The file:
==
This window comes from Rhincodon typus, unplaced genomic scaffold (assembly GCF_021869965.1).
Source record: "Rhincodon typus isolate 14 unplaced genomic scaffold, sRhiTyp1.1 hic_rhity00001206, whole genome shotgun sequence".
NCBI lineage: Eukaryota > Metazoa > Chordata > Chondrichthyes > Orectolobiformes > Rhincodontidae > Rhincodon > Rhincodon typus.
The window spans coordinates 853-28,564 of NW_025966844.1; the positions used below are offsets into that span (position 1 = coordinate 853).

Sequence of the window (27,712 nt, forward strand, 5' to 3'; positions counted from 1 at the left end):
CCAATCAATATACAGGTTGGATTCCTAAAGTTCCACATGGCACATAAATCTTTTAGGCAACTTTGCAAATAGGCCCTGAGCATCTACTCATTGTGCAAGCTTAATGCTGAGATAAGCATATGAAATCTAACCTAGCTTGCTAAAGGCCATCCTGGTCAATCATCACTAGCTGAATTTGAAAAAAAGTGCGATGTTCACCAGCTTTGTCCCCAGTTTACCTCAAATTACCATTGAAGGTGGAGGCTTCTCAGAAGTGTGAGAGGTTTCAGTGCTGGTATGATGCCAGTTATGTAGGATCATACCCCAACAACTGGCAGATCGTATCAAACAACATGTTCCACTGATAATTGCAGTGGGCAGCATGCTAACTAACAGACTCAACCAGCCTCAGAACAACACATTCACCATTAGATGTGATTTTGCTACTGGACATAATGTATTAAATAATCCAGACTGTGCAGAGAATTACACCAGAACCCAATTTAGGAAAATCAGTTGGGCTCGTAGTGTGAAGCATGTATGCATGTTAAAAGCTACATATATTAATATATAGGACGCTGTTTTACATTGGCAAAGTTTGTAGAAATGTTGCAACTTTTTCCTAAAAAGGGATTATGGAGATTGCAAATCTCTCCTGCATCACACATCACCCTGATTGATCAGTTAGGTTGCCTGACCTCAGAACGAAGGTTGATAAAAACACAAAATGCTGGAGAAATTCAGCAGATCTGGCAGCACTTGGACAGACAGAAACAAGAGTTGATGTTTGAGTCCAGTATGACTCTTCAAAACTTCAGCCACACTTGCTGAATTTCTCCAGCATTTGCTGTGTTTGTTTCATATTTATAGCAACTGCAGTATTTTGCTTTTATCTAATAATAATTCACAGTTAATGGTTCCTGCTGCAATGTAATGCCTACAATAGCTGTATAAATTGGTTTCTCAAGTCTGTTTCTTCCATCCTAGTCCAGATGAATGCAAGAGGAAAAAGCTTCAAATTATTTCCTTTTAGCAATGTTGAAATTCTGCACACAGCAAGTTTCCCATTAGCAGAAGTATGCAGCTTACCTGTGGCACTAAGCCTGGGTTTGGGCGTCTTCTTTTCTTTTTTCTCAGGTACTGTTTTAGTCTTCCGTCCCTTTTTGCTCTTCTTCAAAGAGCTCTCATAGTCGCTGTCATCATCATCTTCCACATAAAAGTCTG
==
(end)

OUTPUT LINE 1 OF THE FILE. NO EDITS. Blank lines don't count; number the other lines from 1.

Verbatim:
This window comes from Rhincodon typus, unplaced genomic scaffold (assembly GCF_021869965.1).